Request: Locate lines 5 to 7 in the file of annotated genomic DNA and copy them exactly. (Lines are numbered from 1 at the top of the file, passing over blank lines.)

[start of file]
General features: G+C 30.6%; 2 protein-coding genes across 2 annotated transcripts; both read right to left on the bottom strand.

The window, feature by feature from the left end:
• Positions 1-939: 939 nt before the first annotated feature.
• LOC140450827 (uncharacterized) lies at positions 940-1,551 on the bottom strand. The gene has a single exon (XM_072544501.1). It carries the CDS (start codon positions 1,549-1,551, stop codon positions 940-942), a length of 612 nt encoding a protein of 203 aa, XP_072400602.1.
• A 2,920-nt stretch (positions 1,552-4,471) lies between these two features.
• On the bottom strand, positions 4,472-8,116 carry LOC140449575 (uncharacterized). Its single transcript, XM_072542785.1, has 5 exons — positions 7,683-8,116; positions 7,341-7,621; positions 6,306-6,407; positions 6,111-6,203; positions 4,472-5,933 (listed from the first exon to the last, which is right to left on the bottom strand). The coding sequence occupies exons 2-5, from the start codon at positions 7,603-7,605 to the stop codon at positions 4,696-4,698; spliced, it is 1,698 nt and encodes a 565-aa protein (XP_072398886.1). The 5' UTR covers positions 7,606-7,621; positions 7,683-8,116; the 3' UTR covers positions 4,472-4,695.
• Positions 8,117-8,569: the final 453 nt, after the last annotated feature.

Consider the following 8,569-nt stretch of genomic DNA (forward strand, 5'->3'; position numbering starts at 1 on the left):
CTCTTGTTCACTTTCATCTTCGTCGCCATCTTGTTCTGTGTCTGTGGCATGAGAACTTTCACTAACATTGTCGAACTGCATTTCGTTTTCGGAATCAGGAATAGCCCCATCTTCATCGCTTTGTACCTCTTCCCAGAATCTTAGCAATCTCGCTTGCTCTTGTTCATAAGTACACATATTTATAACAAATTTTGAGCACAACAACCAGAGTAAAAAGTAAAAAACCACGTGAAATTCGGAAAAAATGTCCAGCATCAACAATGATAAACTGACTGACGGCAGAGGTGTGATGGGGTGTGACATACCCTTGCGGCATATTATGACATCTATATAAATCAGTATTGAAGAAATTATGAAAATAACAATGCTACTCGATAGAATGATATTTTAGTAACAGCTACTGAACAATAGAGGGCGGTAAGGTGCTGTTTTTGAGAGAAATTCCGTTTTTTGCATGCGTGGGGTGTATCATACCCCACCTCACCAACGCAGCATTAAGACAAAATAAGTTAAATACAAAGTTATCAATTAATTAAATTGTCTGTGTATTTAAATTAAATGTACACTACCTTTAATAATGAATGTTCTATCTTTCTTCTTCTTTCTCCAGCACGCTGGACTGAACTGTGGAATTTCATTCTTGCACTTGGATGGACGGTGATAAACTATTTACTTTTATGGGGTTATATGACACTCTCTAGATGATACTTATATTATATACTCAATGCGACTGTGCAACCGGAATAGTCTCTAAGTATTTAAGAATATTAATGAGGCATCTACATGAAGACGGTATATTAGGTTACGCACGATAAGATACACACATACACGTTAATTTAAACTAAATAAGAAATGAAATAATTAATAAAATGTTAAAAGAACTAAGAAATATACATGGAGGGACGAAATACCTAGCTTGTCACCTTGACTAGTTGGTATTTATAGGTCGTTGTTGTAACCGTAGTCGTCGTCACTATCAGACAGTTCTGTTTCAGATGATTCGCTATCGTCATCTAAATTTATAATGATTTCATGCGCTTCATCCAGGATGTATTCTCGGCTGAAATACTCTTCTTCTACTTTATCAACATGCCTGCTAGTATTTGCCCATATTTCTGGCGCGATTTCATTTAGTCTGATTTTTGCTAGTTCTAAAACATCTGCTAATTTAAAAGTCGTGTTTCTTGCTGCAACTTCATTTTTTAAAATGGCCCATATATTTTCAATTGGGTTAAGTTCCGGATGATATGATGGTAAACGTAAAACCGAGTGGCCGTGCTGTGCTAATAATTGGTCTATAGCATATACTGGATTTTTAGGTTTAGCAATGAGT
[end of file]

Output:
• A 2,920-nt stretch (positions 1,552-4,471) lies between these two features.
• On the bottom strand, positions 4,472-8,116 carry LOC140449575 (uncharacterized). Its single transcript, XM_072542785.1, has 5 exons — positions 7,683-8,116; positions 7,341-7,621; positions 6,306-6,407; positions 6,111-6,203; positions 4,472-5,933 (listed from the first exon to the last, which is right to left on the bottom strand). The coding sequence occupies exons 2-5, from the start codon at positions 7,603-7,605 to the stop codon at positions 4,696-4,698; spliced, it is 1,698 nt and encodes a 565-aa protein (XP_072398886.1). The 5' UTR covers positions 7,606-7,621; positions 7,683-8,116; the 3' UTR covers positions 4,472-4,695.
• Positions 8,117-8,569: the final 453 nt, after the last annotated feature.